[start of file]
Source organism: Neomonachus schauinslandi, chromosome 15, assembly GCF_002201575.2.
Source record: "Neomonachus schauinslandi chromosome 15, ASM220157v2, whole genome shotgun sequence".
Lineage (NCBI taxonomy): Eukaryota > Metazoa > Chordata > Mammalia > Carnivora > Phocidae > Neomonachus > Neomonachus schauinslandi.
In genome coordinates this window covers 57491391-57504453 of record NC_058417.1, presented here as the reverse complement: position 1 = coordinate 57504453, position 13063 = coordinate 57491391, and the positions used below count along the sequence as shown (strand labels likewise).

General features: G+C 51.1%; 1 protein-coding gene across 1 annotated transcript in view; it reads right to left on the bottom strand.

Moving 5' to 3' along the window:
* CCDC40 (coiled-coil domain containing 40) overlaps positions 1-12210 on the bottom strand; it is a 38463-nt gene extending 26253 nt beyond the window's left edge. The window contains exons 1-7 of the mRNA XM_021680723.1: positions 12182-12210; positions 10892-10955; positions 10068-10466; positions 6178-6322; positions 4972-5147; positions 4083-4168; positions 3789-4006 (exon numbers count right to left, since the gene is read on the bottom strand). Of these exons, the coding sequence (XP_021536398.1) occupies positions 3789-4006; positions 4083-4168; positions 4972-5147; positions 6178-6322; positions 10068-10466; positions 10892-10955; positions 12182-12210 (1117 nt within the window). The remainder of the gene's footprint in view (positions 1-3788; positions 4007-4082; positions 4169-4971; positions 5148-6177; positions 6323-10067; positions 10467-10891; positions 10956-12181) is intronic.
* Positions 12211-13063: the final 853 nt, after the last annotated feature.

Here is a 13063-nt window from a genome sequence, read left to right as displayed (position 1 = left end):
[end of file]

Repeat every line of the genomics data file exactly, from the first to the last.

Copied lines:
Source organism: Neomonachus schauinslandi, chromosome 15, assembly GCF_002201575.2.
Source record: "Neomonachus schauinslandi chromosome 15, ASM220157v2, whole genome shotgun sequence".
Lineage (NCBI taxonomy): Eukaryota > Metazoa > Chordata > Mammalia > Carnivora > Phocidae > Neomonachus > Neomonachus schauinslandi.
In genome coordinates this window covers 57491391-57504453 of record NC_058417.1, presented here as the reverse complement: position 1 = coordinate 57504453, position 13063 = coordinate 57491391, and the positions used below count along the sequence as shown (strand labels likewise).

General features: G+C 51.1%; 1 protein-coding gene across 1 annotated transcript in view; it reads right to left on the bottom strand.

Moving 5' to 3' along the window:
* CCDC40 (coiled-coil domain containing 40) overlaps positions 1-12210 on the bottom strand; it is a 38463-nt gene extending 26253 nt beyond the window's left edge. The window contains exons 1-7 of the mRNA XM_021680723.1: positions 12182-12210; positions 10892-10955; positions 10068-10466; positions 6178-6322; positions 4972-5147; positions 4083-4168; positions 3789-4006 (exon numbers count right to left, since the gene is read on the bottom strand). Of these exons, the coding sequence (XP_021536398.1) occupies positions 3789-4006; positions 4083-4168; positions 4972-5147; positions 6178-6322; positions 10068-10466; positions 10892-10955; positions 12182-12210 (1117 nt within the window). The remainder of the gene's footprint in view (positions 1-3788; positions 4007-4082; positions 4169-4971; positions 5148-6177; positions 6323-10067; positions 10467-10891; positions 10956-12181) is intronic.
* Positions 12211-13063: the final 853 nt, after the last annotated feature.

Here is a 13063-nt window from a genome sequence, read left to right as displayed (position 1 = left end):